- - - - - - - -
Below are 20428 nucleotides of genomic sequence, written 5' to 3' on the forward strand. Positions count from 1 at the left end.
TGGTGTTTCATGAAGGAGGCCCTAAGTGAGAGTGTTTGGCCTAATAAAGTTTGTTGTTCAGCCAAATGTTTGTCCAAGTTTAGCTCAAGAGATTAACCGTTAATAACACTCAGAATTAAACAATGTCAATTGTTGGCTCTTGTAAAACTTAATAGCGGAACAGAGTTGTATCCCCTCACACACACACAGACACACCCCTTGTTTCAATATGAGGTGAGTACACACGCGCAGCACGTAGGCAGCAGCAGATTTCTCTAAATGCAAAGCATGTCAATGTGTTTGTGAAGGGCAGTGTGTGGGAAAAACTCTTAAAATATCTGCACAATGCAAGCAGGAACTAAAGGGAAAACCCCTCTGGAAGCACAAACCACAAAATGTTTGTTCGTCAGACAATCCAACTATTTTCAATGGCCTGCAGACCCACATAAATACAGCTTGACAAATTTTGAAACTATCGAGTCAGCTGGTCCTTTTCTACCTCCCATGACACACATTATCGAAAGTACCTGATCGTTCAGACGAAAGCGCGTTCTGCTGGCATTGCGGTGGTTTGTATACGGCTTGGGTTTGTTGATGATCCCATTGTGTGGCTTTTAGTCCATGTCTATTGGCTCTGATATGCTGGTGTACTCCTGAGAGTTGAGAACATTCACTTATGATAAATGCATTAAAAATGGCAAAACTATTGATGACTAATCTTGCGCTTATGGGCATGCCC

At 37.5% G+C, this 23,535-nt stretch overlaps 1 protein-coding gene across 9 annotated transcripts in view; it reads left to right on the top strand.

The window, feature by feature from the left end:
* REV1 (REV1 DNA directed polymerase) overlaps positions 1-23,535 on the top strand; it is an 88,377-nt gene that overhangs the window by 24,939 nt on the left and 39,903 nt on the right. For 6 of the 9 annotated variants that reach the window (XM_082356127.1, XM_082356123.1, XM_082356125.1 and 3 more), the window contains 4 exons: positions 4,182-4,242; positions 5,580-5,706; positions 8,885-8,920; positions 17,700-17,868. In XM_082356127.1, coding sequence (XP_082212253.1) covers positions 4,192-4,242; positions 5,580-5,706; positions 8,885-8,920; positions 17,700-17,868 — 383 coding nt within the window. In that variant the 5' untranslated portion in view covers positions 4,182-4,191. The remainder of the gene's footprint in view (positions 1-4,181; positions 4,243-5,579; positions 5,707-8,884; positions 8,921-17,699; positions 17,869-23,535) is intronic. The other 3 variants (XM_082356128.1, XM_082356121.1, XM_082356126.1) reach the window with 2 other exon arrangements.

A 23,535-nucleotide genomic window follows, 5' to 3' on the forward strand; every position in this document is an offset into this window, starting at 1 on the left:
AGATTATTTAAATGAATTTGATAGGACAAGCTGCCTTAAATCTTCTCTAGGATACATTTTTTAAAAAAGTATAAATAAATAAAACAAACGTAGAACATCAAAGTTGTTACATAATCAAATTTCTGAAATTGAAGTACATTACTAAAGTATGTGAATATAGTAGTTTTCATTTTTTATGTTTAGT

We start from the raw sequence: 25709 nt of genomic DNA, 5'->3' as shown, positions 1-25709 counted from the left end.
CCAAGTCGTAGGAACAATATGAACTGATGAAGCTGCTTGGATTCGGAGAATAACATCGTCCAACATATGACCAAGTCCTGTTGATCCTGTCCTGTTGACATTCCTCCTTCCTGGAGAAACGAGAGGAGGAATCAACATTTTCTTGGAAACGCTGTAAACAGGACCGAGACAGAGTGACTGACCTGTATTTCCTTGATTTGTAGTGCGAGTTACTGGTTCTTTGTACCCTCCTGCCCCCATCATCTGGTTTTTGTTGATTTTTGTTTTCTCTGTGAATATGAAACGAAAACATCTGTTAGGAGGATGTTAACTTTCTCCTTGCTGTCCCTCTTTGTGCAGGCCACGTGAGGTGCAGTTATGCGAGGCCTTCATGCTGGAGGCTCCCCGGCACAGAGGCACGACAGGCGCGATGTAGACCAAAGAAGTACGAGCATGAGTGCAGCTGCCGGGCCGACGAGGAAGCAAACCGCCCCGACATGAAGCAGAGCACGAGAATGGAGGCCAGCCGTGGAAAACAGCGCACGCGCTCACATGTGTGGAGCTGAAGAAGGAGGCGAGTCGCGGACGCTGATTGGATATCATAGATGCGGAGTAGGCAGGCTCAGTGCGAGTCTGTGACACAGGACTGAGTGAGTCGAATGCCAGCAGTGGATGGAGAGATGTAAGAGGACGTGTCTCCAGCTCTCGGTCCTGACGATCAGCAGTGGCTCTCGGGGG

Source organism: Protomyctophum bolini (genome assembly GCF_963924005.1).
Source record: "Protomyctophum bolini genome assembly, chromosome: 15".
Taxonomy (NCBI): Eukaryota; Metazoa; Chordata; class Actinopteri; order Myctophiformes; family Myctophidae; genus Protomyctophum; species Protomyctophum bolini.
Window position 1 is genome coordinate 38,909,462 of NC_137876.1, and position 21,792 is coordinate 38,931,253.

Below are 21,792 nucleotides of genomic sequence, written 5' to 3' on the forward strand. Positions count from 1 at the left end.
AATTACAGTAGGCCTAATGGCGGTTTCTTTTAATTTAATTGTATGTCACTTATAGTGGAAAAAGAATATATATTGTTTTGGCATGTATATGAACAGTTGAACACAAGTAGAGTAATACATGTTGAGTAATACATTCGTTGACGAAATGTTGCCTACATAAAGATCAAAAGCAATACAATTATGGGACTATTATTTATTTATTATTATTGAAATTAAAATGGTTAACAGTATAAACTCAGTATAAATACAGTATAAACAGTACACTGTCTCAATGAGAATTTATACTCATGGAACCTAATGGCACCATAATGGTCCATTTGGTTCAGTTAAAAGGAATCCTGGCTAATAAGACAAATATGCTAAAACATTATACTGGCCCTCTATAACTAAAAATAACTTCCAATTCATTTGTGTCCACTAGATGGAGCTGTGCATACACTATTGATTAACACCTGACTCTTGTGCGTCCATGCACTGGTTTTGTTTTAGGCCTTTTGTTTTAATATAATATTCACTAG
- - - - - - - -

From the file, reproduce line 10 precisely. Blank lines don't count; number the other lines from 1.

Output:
Source organism: Protomyctophum bolini (genome assembly GCF_963924005.1).